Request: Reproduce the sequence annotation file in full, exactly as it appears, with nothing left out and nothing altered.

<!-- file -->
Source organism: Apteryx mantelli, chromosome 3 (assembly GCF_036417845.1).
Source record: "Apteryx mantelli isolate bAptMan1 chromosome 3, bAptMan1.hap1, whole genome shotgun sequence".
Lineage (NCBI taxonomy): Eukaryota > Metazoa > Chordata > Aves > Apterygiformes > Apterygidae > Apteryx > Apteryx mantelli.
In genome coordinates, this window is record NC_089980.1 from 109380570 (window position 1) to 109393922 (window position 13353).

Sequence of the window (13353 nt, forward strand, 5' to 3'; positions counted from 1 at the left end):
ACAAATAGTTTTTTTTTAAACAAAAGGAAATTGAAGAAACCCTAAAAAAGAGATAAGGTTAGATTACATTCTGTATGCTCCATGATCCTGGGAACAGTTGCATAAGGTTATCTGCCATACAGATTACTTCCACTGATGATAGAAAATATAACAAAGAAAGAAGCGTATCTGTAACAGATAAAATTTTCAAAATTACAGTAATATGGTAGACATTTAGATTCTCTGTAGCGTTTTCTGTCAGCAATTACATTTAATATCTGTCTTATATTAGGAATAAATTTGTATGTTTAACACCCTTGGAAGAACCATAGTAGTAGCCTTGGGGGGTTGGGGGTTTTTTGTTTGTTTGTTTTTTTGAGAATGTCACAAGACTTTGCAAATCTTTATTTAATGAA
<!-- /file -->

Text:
Source organism: Apteryx mantelli, chromosome 3 (assembly GCF_036417845.1).
Source record: "Apteryx mantelli isolate bAptMan1 chromosome 3, bAptMan1.hap1, whole genome shotgun sequence".
Lineage (NCBI taxonomy): Eukaryota > Metazoa > Chordata > Aves > Apterygiformes > Apterygidae > Apteryx > Apteryx mantelli.
In genome coordinates, this window is record NC_089980.1 from 109380570 (window position 1) to 109393922 (window position 13353).

Sequence of the window (13353 nt, forward strand, 5' to 3'; positions counted from 1 at the left end):
ACAAATAGTTTTTTTTTAAACAAAAGGAAATTGAAGAAACCCTAAAAAAGAGATAAGGTTAGATTACATTCTGTATGCTCCATGATCCTGGGAACAGTTGCATAAGGTTATCTGCCATACAGATTACTTCCACTGATGATAGAAAATATAACAAAGAAAGAAGCGTATCTGTAACAGATAAAATTTTCAAAATTACAGTAATATGGTAGACATTTAGATTCTCTGTAGCGTTTTCTGTCAGCAATTACATTTAATATCTGTCTTATATTAGGAATAAATTTGTATGTTTAACACCCTTGGAAGAACCATAGTAGTAGCCTTGGGGGGTTGGGGGTTTTTTGTTTGTTTGTTTTTTTGAGAATGTCACAAGACTTTGCAAATCTTTATTTAATGAA